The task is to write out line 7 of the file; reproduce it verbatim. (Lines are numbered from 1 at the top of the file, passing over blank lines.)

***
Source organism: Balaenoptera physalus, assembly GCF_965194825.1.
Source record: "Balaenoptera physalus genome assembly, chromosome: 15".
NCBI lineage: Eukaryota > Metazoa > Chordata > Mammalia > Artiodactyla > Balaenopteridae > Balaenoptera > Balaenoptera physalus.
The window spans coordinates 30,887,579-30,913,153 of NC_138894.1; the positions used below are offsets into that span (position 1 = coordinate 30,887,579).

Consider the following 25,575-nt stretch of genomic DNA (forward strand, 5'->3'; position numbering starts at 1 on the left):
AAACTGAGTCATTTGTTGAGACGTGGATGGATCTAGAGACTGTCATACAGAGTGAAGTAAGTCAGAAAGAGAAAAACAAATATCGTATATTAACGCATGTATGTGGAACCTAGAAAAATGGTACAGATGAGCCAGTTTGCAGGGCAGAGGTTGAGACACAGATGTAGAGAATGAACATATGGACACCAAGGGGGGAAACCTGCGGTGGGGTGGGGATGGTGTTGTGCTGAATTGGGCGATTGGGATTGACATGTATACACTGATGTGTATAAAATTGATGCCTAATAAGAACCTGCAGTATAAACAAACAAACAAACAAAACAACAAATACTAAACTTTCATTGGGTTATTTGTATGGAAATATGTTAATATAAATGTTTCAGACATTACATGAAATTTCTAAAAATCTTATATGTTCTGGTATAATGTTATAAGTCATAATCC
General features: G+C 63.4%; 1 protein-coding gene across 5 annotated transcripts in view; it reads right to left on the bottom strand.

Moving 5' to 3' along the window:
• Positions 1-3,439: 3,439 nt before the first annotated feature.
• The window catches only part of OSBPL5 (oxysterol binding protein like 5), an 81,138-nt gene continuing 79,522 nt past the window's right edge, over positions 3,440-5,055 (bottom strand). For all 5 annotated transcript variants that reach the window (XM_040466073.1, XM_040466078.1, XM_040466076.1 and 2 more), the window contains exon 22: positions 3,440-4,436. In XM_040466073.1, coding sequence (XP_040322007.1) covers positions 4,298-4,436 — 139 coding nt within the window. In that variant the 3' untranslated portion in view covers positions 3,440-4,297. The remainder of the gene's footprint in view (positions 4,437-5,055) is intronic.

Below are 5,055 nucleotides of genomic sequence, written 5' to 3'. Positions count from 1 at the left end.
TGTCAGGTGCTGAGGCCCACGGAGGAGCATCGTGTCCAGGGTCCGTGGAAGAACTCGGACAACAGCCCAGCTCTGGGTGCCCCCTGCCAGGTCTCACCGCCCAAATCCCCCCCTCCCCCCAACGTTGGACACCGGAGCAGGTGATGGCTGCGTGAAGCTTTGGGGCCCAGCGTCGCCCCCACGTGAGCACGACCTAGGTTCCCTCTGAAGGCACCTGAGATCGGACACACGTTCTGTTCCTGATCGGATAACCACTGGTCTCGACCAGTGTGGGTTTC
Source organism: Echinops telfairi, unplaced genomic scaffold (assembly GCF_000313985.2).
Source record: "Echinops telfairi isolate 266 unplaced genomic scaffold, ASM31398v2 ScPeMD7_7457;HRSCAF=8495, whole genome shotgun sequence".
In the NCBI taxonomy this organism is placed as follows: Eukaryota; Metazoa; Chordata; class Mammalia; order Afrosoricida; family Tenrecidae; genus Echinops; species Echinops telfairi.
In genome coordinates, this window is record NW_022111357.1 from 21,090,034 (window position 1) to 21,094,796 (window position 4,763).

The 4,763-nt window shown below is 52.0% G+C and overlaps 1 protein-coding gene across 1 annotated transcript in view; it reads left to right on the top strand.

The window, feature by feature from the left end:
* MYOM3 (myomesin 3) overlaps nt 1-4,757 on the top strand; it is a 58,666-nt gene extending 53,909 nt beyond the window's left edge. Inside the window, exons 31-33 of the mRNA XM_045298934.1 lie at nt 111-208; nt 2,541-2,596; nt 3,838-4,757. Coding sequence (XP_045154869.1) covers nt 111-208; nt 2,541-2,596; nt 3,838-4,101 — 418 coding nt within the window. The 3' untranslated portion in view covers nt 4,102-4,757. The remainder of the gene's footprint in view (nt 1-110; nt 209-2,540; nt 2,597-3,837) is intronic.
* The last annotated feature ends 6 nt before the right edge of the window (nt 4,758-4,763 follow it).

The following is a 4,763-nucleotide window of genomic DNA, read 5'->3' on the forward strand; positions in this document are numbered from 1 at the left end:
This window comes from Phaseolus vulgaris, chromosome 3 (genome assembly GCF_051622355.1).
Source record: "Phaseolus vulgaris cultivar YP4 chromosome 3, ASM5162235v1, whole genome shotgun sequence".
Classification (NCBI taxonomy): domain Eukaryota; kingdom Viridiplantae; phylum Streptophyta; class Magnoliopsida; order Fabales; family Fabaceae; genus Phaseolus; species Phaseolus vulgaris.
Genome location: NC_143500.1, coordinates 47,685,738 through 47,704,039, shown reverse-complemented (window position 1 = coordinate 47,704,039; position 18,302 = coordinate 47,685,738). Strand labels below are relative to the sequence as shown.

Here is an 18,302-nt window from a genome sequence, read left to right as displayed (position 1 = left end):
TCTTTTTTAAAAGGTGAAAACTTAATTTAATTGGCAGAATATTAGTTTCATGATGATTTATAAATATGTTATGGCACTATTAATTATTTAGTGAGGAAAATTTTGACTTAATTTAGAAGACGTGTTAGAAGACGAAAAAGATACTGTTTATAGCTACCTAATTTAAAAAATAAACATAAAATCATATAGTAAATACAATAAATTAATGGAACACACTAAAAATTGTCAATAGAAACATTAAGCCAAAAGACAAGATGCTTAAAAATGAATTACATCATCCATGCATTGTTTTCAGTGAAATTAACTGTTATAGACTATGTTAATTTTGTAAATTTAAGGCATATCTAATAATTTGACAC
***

General features: G+C 63.4%; 1 protein-coding gene across 5 annotated transcripts in view; it reads right to left on the bottom strand.